While anyone can open a 529 plan, each plan can only have one beneficiary at a time. A beneficiary can be anyone of any age who has a social security number or a Tax ID. You can change beneficiaries if one child doesn’t go to college, but another does, but you can’t simultaneously name multiple children as beneficiaries. You can also name yourself as the beneficiary of a 529 plan that you own. 

Once you’re ready, you can use Saving For College’s enroll now tool to open an account online. Just click on the “Enroll Now” button adjacent to the 529 plan’s listing. It will take you directly to the online application form for opening a 529 plan account.

A good place to start:

See the best 529 plans, personalized for you

Many states have no minimum amount required when contributing to your account. Other states have relatively low minimums, such as $25. 

You can also set up automatic contributions, which typically have minimums of at least $15 or $25 per contribution.

As far as maximum investments, there are no annual 529 plan contribution limits. But if you are making a significant contribution, be aware that contributions in excess of the annual gift tax exclusion ($17,000 in 2023 and $18,000 in 2024) will count against your lifetime estate and gift tax exemption (increased to $13.61 million in 2024). There is a way to make larger contributions at one time without impacting your lifetime exemption by “superfunding” a 529 plan.

Each state also has an aggregate contribution limit for 529 plans, which ranges from $235,000 to over $550,000. The price of attending an expensive college and graduate school program in the state, including textbooks and room and board, determines this amount. 

As a general rule of thumb, aiming to save about one-third of your projected future college costs is a good goal. This assumes you can cover the remaining two-thirds with current income, including scholarship funds and student loans.

4. Choosing a 529 Plan Investment Portfolio 

Once you’ve contributed funds to your 529 account, you must decide how to invest them. Typically, you have two options: 1) age-based and enrollment date portfolios or 2) static portfolios.

With age-based and enrollment-date portfolios, the asset allocation within the portfolio automatically adjusts over time based on the child’s age or the time remaining until their expected college enrollment. During the initial years, the portfolio tends to adopt a more aggressive stance, with a higher emphasis on stocks, which offer the potential for greater returns but also carry heightened risk. As the child approaches college age, these portfolios gradually transition away from riskier investments, such as equities (stocks), favoring more conservative options like bonds or money market funds. This strategic shift towards less risky holdings protects against volatility and market downturns when college expenses become imminent.

Static portfolios remain the same over the life of the plan unless the plan owner manually reallocates to other portfolios. These portfolios can be target risk portfolios, which focus on a defined level of risk or strategy, such as “aggressive growth” or “income,” or individual portfolios, which mirror a mutual fund, exchange-traded fund, or other investment.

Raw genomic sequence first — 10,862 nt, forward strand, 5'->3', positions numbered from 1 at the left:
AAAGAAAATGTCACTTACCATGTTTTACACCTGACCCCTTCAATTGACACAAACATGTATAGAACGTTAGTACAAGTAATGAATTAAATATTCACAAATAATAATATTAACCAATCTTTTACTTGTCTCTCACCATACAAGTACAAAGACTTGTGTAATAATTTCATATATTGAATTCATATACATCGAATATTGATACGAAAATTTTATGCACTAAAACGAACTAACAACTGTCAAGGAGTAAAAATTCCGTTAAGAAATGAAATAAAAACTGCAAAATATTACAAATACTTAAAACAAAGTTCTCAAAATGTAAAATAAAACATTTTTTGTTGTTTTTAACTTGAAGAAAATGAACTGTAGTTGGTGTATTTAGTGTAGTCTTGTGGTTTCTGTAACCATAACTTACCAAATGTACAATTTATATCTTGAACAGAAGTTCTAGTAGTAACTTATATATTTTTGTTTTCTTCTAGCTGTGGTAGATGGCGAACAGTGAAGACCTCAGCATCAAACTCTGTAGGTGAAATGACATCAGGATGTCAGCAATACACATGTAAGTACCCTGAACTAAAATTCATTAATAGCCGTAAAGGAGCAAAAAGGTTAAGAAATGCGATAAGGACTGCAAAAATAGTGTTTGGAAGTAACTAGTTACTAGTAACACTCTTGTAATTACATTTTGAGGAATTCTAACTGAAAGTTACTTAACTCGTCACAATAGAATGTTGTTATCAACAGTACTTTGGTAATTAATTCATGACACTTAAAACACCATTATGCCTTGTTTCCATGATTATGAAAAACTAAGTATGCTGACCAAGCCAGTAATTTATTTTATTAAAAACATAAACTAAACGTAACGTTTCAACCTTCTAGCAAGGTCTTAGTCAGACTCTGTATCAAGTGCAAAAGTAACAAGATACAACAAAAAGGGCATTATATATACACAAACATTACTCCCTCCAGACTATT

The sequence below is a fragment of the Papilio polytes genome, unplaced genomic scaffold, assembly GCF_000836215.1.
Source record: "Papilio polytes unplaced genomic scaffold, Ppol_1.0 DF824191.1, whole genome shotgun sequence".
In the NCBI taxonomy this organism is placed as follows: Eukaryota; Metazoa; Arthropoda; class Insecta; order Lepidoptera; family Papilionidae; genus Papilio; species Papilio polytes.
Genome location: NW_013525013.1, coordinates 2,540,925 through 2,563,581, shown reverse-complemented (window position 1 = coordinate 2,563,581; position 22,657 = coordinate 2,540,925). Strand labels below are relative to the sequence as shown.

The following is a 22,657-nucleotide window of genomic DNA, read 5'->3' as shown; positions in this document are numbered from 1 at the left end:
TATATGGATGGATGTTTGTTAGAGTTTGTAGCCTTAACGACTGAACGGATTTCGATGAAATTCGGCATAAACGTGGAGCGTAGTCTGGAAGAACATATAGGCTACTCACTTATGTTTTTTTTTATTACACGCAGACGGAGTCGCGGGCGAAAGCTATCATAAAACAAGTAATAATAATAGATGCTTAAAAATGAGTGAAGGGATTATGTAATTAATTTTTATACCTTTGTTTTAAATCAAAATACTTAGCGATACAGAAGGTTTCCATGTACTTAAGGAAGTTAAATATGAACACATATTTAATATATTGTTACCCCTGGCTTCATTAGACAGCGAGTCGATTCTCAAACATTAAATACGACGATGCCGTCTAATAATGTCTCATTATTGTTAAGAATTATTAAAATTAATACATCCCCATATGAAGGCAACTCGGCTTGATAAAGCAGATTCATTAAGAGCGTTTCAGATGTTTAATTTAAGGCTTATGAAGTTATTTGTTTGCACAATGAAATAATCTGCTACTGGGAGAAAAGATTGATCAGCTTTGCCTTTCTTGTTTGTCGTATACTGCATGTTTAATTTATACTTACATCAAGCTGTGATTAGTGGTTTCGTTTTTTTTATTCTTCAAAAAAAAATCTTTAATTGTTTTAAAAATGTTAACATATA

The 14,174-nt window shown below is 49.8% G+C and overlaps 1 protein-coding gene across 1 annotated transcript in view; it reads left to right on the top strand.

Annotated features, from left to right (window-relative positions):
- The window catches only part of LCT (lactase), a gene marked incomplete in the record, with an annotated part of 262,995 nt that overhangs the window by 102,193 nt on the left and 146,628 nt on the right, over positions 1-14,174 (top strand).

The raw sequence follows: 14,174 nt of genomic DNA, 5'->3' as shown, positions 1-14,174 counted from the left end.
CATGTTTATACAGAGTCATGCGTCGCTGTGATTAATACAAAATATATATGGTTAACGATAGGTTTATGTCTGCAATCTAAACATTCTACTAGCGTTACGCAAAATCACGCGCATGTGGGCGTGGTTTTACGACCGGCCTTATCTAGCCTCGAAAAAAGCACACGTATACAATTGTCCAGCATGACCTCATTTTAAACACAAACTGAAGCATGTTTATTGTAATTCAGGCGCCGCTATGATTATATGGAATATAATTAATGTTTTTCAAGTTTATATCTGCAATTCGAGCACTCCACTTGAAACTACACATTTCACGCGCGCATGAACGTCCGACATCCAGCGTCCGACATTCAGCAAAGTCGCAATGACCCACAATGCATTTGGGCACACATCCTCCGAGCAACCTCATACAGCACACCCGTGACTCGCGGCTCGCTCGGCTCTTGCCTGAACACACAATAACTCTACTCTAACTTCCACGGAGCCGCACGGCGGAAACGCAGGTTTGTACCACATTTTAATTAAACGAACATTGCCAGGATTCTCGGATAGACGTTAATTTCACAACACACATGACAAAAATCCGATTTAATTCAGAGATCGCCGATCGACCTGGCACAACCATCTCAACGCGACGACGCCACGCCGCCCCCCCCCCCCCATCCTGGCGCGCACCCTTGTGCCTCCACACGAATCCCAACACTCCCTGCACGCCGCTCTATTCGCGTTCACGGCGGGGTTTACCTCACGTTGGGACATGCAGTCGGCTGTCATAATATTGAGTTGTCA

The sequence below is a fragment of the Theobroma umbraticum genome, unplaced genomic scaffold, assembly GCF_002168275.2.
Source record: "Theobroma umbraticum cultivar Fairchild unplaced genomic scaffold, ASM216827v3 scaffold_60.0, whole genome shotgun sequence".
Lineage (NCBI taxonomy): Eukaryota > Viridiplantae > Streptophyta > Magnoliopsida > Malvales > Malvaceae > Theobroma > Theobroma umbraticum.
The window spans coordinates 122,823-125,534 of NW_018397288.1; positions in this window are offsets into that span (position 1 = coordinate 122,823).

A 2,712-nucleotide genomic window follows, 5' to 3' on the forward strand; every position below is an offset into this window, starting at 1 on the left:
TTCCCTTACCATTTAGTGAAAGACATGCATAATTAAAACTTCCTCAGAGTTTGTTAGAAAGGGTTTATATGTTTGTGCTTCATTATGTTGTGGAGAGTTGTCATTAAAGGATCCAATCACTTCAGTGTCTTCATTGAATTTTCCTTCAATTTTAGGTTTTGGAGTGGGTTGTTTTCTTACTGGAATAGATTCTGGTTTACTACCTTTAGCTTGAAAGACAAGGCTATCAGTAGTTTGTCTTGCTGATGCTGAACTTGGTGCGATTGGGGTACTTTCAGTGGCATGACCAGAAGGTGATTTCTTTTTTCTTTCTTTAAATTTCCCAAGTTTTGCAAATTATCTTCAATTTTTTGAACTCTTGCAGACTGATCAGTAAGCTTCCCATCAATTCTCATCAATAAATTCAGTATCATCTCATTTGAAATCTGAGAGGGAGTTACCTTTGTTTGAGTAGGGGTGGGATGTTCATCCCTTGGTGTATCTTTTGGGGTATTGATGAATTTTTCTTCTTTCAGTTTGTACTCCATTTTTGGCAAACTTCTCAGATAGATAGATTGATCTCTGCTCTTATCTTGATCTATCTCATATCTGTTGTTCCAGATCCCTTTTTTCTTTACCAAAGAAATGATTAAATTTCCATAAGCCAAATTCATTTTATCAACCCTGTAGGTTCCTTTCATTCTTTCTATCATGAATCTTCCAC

5. Withdrawing Funds from 529 Plans to Pay for Qualified Expenses

You can use your education savings to pay for college costs at any eligible institution, including over 6,000 U.S. colleges and universities and over 400 international schools.  For example, you can be a New York resident, invest in a Virginia plan, and send your student to college in North Carolina

Once you’re ready to start taking withdrawals from a 529 plan, most plans allow you to distribute the payments directly to the account holder, the beneficiary, or the school. Some plans may allow you to pay directly from your 529 accounts to another third party, such as a landlord. 

Remember, you must check with your plan to learn more about how to take distributions from your account. Depending on your circumstances, you may need to report contributions to or withdrawals from your 529 plan on your annual tax returns.

The funds in a 529 plan are yours, and you can always withdraw them for any purpose. However, the earnings portion of a non-qualified distribution will be subject to ordinary income taxes and a 10% tax penalty, though there are exceptions.

Using a 529 Plan for Education Expenses

Qualified Education Expenses

It’s important to understand that with a 529 plan, only qualified withdrawals are tax-free. You should only use your 529 plan to pay for qualified educational expenses. 529 plan withdrawals must happen in the same tax year as the expenses incurred. This means that if you’re paying for January expenses, you can’t withdraw funds in December of the previous year, even though it’s only weeks from when you need the money.

Qualified expenses for college include costs required for enrollment or attendance, such as:

  • tuition and fees, 
  • books and materials,